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Celebrating Black History Month 2017

We have hosted a number of events to mark Black History Month and have loved sharing music, patties and poetry with the people of MediaCom. To round it off, we wanted to share some insights from some prominent industry figures: Selma Nicholls, Yomi Adegoke, and our very own Karen Blackett, Marisa Ambersley, Ashley Ogunremi and Hannah Lee

Selma Nicholls Interview

Selma is the successful CEO of Looks Like Me, a talent and casting agency that represents underrepresented groups in the advertising world and makes sure black children can see themselves reflected in the media that everyone consumes- an issue that has been often over-looked.

How did you get your start in media?

I set up Looks Like Me (LLM), a talent and casting agency, to raise the profile of underrepresented groups. It provides exceptional talent, models and extraordinary diverse/real life campaigns represented in fashion and advertising content.

Ten weeks into launching #lookslikeme I entered a life changing partnership that has a meaningful impact on our children.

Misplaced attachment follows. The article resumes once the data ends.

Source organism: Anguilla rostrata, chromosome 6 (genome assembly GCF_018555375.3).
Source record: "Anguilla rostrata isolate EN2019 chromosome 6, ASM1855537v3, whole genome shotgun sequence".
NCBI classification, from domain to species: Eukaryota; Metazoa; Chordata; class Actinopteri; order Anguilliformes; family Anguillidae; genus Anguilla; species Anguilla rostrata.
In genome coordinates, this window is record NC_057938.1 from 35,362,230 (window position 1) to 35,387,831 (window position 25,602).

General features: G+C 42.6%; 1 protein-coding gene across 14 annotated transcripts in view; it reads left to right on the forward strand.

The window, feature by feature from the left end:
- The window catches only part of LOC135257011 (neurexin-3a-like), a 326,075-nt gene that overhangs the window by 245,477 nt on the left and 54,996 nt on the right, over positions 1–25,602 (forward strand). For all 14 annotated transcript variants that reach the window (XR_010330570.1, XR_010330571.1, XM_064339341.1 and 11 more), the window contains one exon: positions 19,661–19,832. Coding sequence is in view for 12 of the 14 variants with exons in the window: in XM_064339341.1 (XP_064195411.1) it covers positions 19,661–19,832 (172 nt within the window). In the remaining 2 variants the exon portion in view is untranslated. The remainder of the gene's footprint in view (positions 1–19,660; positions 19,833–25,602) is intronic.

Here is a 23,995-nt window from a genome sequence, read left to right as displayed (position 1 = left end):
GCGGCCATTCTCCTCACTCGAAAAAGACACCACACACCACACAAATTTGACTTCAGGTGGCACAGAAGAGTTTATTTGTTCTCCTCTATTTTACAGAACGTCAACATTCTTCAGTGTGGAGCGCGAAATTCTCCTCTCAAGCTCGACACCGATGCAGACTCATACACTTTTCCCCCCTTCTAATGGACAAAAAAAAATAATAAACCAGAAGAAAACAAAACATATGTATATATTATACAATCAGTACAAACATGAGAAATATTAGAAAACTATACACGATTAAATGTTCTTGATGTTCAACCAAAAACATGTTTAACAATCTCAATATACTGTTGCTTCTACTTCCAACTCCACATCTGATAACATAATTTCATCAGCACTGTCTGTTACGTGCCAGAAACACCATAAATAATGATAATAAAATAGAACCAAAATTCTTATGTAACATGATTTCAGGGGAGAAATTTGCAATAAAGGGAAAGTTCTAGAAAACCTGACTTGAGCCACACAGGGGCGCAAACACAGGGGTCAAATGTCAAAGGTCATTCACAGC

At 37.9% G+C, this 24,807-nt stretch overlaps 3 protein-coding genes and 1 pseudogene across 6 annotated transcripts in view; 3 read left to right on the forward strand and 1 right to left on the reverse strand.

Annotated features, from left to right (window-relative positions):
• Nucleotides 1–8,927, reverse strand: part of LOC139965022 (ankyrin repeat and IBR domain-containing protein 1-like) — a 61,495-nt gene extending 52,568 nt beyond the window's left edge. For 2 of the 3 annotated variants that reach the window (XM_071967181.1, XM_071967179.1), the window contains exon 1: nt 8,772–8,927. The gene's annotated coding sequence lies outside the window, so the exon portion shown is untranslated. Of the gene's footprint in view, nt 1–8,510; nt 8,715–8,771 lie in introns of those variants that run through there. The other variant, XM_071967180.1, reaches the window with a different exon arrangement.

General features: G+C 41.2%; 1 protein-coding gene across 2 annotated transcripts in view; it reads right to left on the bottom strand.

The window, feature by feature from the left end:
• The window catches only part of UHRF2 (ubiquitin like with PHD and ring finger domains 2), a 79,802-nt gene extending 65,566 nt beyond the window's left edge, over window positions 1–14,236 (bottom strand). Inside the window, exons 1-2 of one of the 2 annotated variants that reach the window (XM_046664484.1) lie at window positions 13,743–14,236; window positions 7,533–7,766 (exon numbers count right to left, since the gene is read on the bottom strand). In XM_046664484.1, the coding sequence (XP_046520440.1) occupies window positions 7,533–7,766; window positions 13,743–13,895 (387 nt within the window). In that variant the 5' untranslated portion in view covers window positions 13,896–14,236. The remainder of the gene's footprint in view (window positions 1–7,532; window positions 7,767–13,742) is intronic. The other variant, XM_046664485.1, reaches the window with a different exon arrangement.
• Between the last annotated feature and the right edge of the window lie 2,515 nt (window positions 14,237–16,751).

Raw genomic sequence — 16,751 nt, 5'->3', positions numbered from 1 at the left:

The partnership is the great initiative #thesowhiteproject, with co-founders and industry change makers Nadya Powell Nathalie Udolpho Gordon and Wren Graham.

It is mentored by the inspirational Karen Blackett OBE and Nishma Patel Robb, in collaboration with our powerhouse team Michael Adeyeye, Helen Marsden, Yvadney Davis, Jade Rathore and #lookslikeme talent/casting agency (Marsha Matthews & our talent #creativechildren).

Supported by 20 plus media & advertising agencies, client brands, TV broadcasters, Getty images, Exterion and PRIMESIGHT, #Lookslikeme has provided approximately 75 of our talent (creative children) work within our first year and at least 45 of these children got work through #thesowhiteproject, providing #lookslikeme talent positive representation through real life imagery – super proud of what we have achieved together

The proof is our images!

Who is your biggest inspiration?

  1. My daughter Riley-Ann – Looks Like Me was founded by Selma Nicholls, motivated by Riley-Ann, her three-year-old daughter, questioning her identity (on two occasions) due to the limited visibility of children that looked like her on bill boards, theatre shows, the big screen, magazines, and advertising. Read full article